To different parties, the French Revolution might refer to specific events, like the capture of the Bastille, or to a vast personified force, or to an abstract cause for which the French or others might be fighting. It could mean taking titles away from dukes, giving bread to the poor, or mean the teachings of Jesus or Voltaire”. This statement would also apply to America during its revolutionary period and acts of rebellion could be anything such as boycotting goods from Britain to violently attacking loyalist and British enterprises. The final result was that there “originated in the emergence of a new discourse on politics which grew up in opposition to the traditional ideology and practices of the old monarchy” in both countries as Enlightenment ideals were put into practice. In the end, “the prime fruit of independence was the national republic, resting its claim to resolve the old problem of American legitimacy on several bases. One was the charisma of General Washington, embodying as he did the states had fought the war together. Another was the half-realized myth of an ultimate popular sovereignty, superior to both the republic and the separate states”.
Like in the case of the American Revolution, the French Revolution and the years leading up to it saw increasing dissatisfaction with the absolute monarchy, especially in terms of his unwillingness to bring in a meaningful parliament or engage with demands of the citizens. On top of this, the Seven Years War had increased taxes by a huge margin and no one—not even those in the upper echelons saw the potential for personal yield. The nobility was becoming a useless old structure and the boredom of many of these idle aristocrats led to planning action. “In its French setting, then, the idea of “revolution” was inseparable from the condemnation of the past, which sharpened the will to exclude or eliminate those corrupt beneficiaries of the old order, the aristocrats”. What was perhaps most striking about the French Revolution was that it wasn’t merely a work’s revolt or a peasant’s rebellion—it was a wide-scale assault on the monarchy and the old values that were now stagnating in a world that was opening to industrialization. The difference between France and America was that in America there was not a period of protracted wars outside of the country going on that would weaken the economy and necessitate the need for additional funds. Even though there were battles in America with the Indians, mostly in the pursuit of land, these did not match the scope and cost of the Seven Years War that had driven the French nearly to bankruptcy. On the other hand, the British, the opponent to the Americans, were weakened because of outside (mostly colonial and land-grabbing) wars. The people in America were less impoverished than their French counterparts although the British government was coming close to breaking the bank through massive taxation.
There was also a difference in class participation in the Revolutions in America in France. In America, there were still a strong number of loyalists because they benefited from the great amount of favor they received from the British government. In France, however, even the nobles and aristocrats were angry at the monarchy because they were given less and less power. Although they still had money and a fair amount of control over local politics, they were almost figureheads instead of people with actual power. They saw that the king was limiting their role in government and they were part of the resistance effort as well. This is not to say that all of the nobility took part in reaction against the monarchy but the numbers of French aristocrats that were rebelling was significant. Still, the similarity of the rest of the population sponsoring the revolts was strong in both France an America.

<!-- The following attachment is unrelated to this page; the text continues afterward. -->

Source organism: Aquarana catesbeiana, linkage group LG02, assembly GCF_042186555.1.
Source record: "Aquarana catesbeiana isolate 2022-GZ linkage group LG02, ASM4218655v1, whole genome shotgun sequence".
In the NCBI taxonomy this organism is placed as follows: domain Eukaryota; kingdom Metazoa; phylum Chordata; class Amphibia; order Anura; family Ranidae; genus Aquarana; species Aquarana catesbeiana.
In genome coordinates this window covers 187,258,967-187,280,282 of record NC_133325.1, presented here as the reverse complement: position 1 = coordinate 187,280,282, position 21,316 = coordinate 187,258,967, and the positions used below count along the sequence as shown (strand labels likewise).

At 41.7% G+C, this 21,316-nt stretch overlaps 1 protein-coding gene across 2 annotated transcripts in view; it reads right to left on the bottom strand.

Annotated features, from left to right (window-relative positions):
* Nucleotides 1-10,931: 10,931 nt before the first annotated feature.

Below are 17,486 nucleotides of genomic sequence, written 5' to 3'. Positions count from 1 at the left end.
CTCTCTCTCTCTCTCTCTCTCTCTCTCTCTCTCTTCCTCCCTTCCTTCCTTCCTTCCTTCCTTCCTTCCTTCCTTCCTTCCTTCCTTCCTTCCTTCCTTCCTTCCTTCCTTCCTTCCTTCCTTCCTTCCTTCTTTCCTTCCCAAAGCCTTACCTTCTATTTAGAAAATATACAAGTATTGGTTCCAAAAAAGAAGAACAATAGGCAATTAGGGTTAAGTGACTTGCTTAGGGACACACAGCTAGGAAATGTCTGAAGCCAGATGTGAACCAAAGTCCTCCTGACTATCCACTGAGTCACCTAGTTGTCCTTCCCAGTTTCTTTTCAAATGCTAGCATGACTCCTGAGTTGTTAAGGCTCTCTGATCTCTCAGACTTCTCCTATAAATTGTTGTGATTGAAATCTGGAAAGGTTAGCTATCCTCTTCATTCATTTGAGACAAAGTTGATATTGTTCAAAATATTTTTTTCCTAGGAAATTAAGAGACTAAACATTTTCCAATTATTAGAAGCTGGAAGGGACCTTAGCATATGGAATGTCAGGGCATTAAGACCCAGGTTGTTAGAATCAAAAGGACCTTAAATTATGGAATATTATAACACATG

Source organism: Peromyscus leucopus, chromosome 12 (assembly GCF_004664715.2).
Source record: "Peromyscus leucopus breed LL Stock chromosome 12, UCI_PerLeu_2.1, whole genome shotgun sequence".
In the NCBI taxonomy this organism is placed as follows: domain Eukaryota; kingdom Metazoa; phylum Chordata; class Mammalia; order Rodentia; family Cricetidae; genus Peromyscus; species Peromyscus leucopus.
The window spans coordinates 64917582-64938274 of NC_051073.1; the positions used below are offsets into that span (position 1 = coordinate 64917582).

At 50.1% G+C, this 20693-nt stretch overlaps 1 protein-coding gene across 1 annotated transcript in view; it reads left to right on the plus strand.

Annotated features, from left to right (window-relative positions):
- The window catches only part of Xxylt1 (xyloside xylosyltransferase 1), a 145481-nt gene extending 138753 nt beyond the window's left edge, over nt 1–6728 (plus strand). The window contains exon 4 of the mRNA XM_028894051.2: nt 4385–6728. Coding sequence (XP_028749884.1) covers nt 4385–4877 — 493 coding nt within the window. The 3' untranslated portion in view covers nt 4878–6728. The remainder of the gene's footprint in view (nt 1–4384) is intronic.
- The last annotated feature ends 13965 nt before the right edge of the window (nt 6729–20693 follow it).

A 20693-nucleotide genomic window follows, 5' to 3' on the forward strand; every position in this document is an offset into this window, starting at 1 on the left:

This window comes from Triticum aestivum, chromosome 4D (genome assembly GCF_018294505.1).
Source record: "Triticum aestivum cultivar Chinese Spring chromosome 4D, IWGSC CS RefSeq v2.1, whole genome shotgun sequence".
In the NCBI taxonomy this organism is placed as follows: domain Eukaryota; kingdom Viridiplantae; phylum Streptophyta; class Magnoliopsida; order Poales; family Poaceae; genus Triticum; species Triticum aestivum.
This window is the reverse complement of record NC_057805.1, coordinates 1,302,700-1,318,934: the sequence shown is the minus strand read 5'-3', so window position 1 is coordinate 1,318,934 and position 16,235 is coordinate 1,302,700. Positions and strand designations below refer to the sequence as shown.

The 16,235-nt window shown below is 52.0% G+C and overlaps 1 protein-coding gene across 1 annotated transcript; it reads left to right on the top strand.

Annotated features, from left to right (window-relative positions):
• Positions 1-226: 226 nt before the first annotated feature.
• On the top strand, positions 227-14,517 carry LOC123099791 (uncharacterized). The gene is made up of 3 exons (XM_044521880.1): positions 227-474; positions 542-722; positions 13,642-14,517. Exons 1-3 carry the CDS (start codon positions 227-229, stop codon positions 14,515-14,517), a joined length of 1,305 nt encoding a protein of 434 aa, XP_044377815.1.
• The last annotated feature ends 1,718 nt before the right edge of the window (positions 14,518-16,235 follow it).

From the top levels all the way to the lowest of laborers, everyone in France had a reason to want to prompt great change. The nobility wanted a greater stake in the future of the country, the middle classes wanted better representation and lower taxes, and the poor wanted to be able to earn a living and not be forced to give up well over half their earnings to a king they’d never seen for a war they’d never benefit from. While it seems that a majority of the focus of the French Revolution is on the plight and revolt of the working poor, the fact remains that this was a rebellion that was so effective because of this widespread support. Although there were certainly royalists among the rebellious French, their interests in crushing the revolt were equally self-centered. If they were lucky enough to enjoy a spot of favor with Louis XIV, certainly the lavish spoils that the monarch himself enjoyed were to be shared. With such nepotism, the introduction of an elected or mixed-class parliament would obliterate their security. Still, the ideas of the Enlightenment had gradually tricked down and soon enough, they may have had an influence on the agricultural poor. “Whether sentimentalist ideas had been widely enough disseminated to influence the laboring poor in cities and in fields is an open question. There are indications that the topics of sentimentalism were familiar far down the social ladder”
In sum, these revolutions had more in common than it might appear despite the slight difference in time period and national histories. They were both reactions against an oppressive monarchy that taxed heavily and attempted to control its subject and they both reacted in part because of Enlightenment ideals. While there were different circumstances that effected the governments being rebelled against and there were different demographics of supporters, these revolutions had similar aims and achieved the similar result of a new republic and constitution as the final outcome.